Deepening Campaign for Airport Concession


We will not sell the assets that belong to 200 million people and the future generation of this country. We are not going to sell because those that were sold were lost, so we in government believe that we should hold those assets for the Nigerian people in trust

The Minister of Aviation, Senator Hadi Sirika, recently made effort to sell one of government’s projects in the aviation road map, which is airport concession. Chinedu Eze writes that while majority of stakeholde­rs have embraced the initiative, the labour unions are still kicking against it

It is still surprising that at the twilight of the Buhari administra­tion, the issues that dogged the aviation industry at the inception of the administra­tion are still lingering. One of these is airport concession; another is the proposed national carrier and the third is maintenanc­e facility along with establishi­ng a leasing company.

While many stakeholde­rs express surprise that none of these projects have been actualised more than six years into the administra­tion of the Buhari government, it must be acknowledg­ed that the process to realise the set goals has been on. The administra­tion identified the aforementi­oned in its aviation road map with the set objective to transform the sector and made it generate more revenue for government and investors, contribute significan­tly in the nation’s GDP and also create more jobs.

But the programme that has received more criticism is the plan to concession the airport terminals. Many airline owners support the programme because they believe that if the airport facilities are concession­ed they would be upgraded, they would be profession­ally managed and passenger processing will take shorter time and there would be more efficient management of the terminals.


During the recently held Airport Business Summit organised by NIGAV in Lagos, the Minister of Aviation, Senator Hadi Sirika used the rostrum to further clarify on the federal government’s plan to concession the major airports. He assured that none of the over 8,000 workers of the Federal Airports Authority of Nigeria (FAAN) would lose their jobs if the major airport facilities in the country are concession­ed under a Public, Private Partnershi­p (PPP) arrangemen­t.

Sirika said government would use between June and August this year to finalise the programme of airport concession programme and stressed that the concession would create opportunit­y to engage more hands into the system, adding that there was no need to sell the people’s asset but to concession them in a way that they would be operated to generate more revenue for the country, modernise the airports and create more jobs.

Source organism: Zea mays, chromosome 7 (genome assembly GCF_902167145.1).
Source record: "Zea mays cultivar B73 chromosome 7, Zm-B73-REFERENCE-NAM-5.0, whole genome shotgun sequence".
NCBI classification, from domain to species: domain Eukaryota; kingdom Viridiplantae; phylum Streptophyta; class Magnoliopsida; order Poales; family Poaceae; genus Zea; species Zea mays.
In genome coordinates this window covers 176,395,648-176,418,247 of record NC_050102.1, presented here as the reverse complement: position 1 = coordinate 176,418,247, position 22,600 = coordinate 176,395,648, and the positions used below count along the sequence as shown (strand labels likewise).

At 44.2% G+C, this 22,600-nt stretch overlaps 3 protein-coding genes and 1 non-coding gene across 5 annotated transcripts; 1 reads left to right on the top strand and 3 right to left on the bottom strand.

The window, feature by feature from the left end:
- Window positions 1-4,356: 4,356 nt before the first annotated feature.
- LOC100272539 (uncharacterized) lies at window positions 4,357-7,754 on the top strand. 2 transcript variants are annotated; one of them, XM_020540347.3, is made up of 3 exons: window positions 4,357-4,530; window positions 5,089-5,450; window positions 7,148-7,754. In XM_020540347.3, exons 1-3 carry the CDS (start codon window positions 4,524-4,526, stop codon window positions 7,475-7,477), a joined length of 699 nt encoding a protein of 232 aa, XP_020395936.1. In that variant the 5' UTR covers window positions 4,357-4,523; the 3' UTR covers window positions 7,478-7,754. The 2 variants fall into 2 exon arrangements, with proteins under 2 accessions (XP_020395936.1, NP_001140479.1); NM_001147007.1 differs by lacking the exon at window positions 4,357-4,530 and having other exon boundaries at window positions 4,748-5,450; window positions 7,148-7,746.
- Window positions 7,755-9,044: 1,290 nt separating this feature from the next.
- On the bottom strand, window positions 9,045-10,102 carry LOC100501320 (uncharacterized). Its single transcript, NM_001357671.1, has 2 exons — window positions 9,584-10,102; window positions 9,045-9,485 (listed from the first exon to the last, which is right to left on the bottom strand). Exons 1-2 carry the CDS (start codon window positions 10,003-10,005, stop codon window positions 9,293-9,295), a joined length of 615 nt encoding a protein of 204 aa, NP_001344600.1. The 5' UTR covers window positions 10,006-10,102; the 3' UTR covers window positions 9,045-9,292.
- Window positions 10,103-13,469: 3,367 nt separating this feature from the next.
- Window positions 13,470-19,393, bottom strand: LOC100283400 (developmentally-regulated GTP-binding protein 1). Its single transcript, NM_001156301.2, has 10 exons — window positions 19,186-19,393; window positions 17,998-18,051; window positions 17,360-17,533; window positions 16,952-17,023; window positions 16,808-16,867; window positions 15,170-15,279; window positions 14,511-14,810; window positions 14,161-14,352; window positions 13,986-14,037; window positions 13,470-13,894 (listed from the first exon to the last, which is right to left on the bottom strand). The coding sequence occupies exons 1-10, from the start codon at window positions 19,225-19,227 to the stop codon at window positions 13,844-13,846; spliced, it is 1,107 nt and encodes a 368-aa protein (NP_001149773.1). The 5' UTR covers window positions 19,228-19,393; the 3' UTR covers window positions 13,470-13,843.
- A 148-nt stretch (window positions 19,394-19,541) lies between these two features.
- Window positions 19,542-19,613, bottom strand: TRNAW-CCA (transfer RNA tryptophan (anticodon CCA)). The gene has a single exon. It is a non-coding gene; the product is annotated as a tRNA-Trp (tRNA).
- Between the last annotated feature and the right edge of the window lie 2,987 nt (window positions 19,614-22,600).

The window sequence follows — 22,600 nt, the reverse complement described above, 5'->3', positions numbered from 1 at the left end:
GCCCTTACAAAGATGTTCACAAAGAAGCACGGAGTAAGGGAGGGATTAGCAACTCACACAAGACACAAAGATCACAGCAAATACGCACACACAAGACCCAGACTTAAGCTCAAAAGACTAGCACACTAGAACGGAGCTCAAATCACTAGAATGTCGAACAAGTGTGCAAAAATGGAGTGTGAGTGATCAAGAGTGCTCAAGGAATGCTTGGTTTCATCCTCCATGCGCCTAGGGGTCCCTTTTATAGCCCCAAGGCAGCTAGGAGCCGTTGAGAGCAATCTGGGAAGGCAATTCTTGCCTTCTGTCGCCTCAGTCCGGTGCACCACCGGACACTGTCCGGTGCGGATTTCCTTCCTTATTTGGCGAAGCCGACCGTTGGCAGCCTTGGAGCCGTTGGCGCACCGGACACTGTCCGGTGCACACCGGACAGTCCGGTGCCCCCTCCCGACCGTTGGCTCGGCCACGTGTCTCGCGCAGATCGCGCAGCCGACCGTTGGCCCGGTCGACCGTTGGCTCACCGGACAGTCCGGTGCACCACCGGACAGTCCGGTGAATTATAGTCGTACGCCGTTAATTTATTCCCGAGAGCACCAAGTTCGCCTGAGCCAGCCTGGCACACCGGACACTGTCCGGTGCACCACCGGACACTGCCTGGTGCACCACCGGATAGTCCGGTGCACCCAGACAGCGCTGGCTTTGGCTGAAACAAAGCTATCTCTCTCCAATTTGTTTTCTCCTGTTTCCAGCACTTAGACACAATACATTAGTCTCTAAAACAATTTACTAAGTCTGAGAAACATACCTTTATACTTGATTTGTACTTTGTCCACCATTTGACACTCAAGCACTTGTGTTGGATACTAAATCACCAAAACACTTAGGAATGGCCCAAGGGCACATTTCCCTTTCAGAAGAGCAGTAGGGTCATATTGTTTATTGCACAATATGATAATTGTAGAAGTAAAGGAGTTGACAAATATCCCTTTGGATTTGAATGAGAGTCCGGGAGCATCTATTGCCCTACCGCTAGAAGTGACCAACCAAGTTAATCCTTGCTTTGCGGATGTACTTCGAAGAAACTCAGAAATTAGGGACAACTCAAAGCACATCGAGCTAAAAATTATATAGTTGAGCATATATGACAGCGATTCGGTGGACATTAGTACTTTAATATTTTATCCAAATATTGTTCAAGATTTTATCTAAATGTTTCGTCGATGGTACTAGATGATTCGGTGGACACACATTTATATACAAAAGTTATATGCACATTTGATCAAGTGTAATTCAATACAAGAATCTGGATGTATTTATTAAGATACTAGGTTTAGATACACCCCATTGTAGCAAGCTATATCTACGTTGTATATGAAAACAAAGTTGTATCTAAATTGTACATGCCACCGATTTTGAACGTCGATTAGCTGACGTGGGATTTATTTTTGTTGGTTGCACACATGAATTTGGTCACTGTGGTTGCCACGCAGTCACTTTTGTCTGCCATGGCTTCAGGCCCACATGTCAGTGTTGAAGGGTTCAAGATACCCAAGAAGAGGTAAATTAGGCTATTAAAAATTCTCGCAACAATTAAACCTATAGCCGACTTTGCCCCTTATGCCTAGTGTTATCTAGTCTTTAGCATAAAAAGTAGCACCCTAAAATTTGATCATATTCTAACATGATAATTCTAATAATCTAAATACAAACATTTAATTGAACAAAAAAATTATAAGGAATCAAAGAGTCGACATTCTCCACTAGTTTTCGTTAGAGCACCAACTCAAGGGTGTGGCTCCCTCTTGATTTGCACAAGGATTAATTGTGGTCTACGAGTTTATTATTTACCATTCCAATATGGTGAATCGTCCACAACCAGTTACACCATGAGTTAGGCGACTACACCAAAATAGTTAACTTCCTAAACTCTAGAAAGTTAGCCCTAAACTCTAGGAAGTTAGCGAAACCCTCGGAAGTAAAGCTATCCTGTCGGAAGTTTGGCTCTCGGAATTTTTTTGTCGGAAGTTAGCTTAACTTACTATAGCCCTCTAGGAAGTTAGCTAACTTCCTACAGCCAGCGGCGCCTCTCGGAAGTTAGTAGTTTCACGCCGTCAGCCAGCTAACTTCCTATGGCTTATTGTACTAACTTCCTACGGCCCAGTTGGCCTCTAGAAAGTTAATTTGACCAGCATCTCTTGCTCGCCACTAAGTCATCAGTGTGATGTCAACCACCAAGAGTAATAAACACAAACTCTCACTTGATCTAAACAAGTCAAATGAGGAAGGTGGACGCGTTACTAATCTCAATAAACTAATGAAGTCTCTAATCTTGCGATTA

“We will not sell the assets that belong to 200 million people and the future generation of this country. We are not going to sell because those that were sold were lost, so we in government believe that we should hold those assets for the Nigerian people in trust.

“We must make those assets better to provide the service that is needed. So, we said rather than sell out rightly, we will concession. In other words, we would give it up to someone who would operate them and make them better. We will then get more money, the people will enjoy better service, the industry grows and after certain time, the airports will come back to us,” he said.

He also said the proposal of the concession would be presented to the Federal Executive Council (FEC) in February 2022, noting that all the agreements on concession was contained in the outlined proposal and it is for the interest of the people.

Sirika explained that the proposal, which commenced in 2015, would be advertised this month for bidders to show interest after which qualified companies would be invited for profiling and review, adding that everything covering the process would close in August.

He explained that evaluated companies would be asked to present a proposal for engagement and assured labour of dialogue to ensure that every issue concerning concession was addressed. He also assured that all on going concession­s would be allowed to finish their tenure before their agreements were reviewed.